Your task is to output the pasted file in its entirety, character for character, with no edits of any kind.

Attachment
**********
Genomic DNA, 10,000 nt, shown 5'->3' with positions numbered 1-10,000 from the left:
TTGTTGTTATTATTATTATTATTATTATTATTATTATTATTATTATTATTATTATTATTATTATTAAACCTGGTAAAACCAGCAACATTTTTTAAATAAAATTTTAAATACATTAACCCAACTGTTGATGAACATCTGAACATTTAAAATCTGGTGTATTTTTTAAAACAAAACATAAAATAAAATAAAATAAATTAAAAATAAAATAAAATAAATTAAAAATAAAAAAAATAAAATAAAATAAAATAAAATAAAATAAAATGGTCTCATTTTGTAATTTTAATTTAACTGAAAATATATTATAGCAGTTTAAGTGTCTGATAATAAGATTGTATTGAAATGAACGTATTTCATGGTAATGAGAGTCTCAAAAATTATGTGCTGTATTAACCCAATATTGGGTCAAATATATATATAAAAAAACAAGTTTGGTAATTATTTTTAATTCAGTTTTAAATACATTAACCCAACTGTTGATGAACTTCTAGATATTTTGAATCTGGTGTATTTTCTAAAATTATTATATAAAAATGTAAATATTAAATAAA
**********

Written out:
Genomic DNA, 10,000 nt, shown 5'->3' with positions numbered 1-10,000 from the left:
TTGTTGTTATTATTATTATTATTATTATTATTATTATTATTATTATTATTATTATTATTATTATTAAACCTGGTAAAACCAGCAACATTTTTTAAATAAAATTTTAAATACATTAACCCAACTGTTGATGAACATCTGAACATTTAAAATCTGGTGTATTTTTTAAAACAAAACATAAAATAAAATAAAATAAATTAAAAATAAAATAAAATAAATTAAAAATAAAAAAAATAAAATAAAATAAAATAAAATAAAATAAAATGGTCTCATTTTGTAATTTTAATTTAACTGAAAATATATTATAGCAGTTTAAGTGTCTGATAATAAGATTGTATTGAAATGAACGTATTTCATGGTAATGAGAGTCTCAAAAATTATGTGCTGTATTAACCCAATATTGGGTCAAATATATATATAAAAAAACAAGTTTGGTAATTATTTTTAATTCAGTTTTAAATACATTAACCCAACTGTTGATGAACTTCTAGATATTTTGAATCTGGTGTATTTTCTAAAATTATTATATAAAAATGTAAATATTAAATAAA